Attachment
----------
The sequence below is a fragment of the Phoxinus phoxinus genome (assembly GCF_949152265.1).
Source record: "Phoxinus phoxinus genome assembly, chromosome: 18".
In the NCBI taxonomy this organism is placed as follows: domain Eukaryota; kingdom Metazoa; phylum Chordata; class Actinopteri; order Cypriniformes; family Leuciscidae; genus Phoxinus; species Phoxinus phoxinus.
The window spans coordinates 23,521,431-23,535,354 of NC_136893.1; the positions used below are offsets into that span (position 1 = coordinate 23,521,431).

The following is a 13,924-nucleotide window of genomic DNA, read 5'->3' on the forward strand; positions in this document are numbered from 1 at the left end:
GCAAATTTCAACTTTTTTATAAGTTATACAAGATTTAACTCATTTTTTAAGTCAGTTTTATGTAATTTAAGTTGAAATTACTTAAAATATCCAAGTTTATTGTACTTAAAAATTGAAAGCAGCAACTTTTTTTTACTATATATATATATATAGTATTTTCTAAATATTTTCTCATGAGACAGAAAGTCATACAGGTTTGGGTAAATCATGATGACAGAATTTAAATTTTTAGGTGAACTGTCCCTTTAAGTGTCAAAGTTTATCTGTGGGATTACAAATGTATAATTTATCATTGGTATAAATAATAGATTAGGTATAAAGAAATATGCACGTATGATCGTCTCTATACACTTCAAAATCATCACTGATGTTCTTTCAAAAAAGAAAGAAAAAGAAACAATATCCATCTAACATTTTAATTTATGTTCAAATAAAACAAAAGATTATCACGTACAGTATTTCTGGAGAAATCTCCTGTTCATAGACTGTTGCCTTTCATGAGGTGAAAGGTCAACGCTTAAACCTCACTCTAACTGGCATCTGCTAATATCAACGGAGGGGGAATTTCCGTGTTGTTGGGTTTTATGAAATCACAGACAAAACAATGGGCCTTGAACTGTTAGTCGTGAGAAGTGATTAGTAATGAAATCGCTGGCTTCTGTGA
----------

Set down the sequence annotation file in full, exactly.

The sequence below is a fragment of the Phoxinus phoxinus genome (assembly GCF_949152265.1).
Source record: "Phoxinus phoxinus genome assembly, chromosome: 18".
In the NCBI taxonomy this organism is placed as follows: domain Eukaryota; kingdom Metazoa; phylum Chordata; class Actinopteri; order Cypriniformes; family Leuciscidae; genus Phoxinus; species Phoxinus phoxinus.
The window spans coordinates 23,521,431-23,535,354 of NC_136893.1; the positions used below are offsets into that span (position 1 = coordinate 23,521,431).

The following is a 13,924-nucleotide window of genomic DNA, read 5'->3' on the forward strand; positions in this document are numbered from 1 at the left end:
GCAAATTTCAACTTTTTTATAAGTTATACAAGATTTAACTCATTTTTTAAGTCAGTTTTATGTAATTTAAGTTGAAATTACTTAAAATATCCAAGTTTATTGTACTTAAAAATTGAAAGCAGCAACTTTTTTTTACTATATATATATATATAGTATTTTCTAAATATTTTCTCATGAGACAGAAAGTCATACAGGTTTGGGTAAATCATGATGACAGAATTTAAATTTTTAGGTGAACTGTCCCTTTAAGTGTCAAAGTTTATCTGTGGGATTACAAATGTATAATTTATCATTGGTATAAATAATAGATTAGGTATAAAGAAATATGCACGTATGATCGTCTCTATACACTTCAAAATCATCACTGATGTTCTTTCAAAAAAGAAAGAAAAAGAAACAATATCCATCTAACATTTTAATTTATGTTCAAATAAAACAAAAGATTATCACGTACAGTATTTCTGGAGAAATCTCCTGTTCATAGACTGTTGCCTTTCATGAGGTGAAAGGTCAACGCTTAAACCTCACTCTAACTGGCATCTGCTAATATCAACGGAGGGGGAATTTCCGTGTTGTTGGGTTTTATGAAATCACAGACAAAACAATGGGCCTTGAACTGTTAGTCGTGAGAAGTGATTAGTAATGAAATCGCTGGCTTCTGTGA